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Myth Buster: Here are a few of the most common Probate misunderstandings 

The eldest relative

That the eldest relative takes precedence when it comes to the distribution of an estate. This is never the case!

Relatives ‘in-law’

They are not entitled to a share in the estate. It’s particularly essential to verify whether nieces and nephews are blood relatives or are just related through marriage.

Named next of kin

People naming their friends or neighbours as their next of kin on official documents doesn’t mean that they are considered the legal next of kin under intestacy law.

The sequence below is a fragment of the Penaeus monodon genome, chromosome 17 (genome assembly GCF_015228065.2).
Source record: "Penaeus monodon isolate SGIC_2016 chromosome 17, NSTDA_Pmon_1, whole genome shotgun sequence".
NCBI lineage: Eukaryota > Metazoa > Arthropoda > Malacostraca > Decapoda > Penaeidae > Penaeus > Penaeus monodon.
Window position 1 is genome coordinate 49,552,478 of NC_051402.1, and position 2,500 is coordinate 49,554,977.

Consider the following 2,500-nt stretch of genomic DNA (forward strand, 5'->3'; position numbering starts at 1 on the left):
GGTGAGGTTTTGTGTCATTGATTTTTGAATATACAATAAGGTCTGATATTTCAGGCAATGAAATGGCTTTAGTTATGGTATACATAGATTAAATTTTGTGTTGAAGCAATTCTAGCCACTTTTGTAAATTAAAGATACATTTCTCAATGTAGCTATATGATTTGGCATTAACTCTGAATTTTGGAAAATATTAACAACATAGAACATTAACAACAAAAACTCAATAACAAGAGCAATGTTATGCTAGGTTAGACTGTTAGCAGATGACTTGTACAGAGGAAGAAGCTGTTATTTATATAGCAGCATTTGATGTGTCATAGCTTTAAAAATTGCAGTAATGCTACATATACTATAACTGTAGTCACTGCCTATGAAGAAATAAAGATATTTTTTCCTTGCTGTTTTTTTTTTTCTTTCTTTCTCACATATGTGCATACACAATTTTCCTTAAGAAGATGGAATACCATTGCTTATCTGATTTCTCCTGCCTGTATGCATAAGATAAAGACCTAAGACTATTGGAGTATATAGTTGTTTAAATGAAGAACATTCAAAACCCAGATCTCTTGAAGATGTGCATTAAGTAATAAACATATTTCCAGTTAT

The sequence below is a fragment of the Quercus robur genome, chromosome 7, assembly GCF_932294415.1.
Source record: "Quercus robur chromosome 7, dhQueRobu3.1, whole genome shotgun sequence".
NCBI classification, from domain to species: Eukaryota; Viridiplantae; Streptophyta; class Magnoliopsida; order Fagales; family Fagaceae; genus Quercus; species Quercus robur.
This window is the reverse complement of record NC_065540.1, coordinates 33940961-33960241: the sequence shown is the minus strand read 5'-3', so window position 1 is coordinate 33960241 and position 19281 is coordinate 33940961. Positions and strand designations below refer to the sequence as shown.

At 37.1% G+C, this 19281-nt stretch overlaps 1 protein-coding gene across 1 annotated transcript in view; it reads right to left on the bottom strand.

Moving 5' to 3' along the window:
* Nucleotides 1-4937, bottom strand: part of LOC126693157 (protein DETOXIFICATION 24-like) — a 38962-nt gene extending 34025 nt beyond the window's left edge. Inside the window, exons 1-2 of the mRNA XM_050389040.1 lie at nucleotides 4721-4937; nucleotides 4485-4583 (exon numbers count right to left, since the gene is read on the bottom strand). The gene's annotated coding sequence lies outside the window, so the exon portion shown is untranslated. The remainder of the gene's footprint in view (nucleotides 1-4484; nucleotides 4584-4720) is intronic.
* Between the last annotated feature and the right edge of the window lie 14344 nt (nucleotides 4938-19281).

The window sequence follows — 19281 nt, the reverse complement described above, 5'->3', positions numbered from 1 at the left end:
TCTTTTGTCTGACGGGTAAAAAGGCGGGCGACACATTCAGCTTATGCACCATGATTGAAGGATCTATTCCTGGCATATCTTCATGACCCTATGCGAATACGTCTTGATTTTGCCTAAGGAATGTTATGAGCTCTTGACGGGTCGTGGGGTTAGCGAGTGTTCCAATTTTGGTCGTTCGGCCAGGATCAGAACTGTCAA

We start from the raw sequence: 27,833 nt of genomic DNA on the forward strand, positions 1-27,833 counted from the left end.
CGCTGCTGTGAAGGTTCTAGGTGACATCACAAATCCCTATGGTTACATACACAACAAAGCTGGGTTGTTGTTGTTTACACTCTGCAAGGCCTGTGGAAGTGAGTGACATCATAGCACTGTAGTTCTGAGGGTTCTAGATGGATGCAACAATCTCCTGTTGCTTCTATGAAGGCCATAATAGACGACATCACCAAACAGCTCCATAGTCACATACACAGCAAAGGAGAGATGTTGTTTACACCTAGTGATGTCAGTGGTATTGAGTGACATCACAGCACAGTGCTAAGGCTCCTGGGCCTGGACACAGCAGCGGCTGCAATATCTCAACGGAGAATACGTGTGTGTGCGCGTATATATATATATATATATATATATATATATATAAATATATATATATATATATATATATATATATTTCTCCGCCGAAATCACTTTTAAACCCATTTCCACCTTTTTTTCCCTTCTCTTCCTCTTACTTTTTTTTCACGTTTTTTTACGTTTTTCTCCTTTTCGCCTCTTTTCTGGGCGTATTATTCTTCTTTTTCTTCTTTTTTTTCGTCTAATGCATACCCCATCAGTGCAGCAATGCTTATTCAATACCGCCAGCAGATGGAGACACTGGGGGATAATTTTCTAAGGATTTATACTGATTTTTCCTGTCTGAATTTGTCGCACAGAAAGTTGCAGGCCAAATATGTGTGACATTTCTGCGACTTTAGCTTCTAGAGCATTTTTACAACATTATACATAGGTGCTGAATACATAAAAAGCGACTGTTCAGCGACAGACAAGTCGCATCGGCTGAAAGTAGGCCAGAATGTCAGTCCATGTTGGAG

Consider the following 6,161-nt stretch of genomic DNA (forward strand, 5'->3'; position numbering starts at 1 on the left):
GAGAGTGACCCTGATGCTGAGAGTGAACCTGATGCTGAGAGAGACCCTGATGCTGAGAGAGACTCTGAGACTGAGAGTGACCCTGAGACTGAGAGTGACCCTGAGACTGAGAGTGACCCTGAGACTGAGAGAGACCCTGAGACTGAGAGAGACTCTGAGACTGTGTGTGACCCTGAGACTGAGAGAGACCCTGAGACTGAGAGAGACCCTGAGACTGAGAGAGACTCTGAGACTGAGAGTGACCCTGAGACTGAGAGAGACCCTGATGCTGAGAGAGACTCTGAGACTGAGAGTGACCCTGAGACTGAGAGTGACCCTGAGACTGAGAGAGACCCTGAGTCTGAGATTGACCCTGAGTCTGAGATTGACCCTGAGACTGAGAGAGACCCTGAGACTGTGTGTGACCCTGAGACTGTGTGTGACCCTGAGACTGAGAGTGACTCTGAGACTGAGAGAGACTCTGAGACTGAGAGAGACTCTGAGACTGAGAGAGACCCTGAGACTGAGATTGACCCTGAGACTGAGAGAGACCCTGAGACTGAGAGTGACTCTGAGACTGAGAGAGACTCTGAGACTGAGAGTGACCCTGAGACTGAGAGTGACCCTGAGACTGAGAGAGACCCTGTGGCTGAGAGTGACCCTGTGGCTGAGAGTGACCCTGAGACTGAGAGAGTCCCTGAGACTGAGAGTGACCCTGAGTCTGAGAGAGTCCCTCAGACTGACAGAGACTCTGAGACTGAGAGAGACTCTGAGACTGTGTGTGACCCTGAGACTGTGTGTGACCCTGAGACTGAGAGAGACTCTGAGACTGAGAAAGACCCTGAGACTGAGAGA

Ex-spouses and stepchildren

Divorced (including Financial Order) ex-spouses are not entitled to inherit. Neither are stepchildren of the deceased.

Second cousin or first cousin once removed

These two terms cause the most confusion. A second cousin never inherits (child of a parent’s first cousin). A first cousin once removed can. 


If a child has been adopted out of the family, they are not legally considered a blood relative of their biological parents. If a child has been adopted into a family, they are legally considered as a child of their adopted parents.


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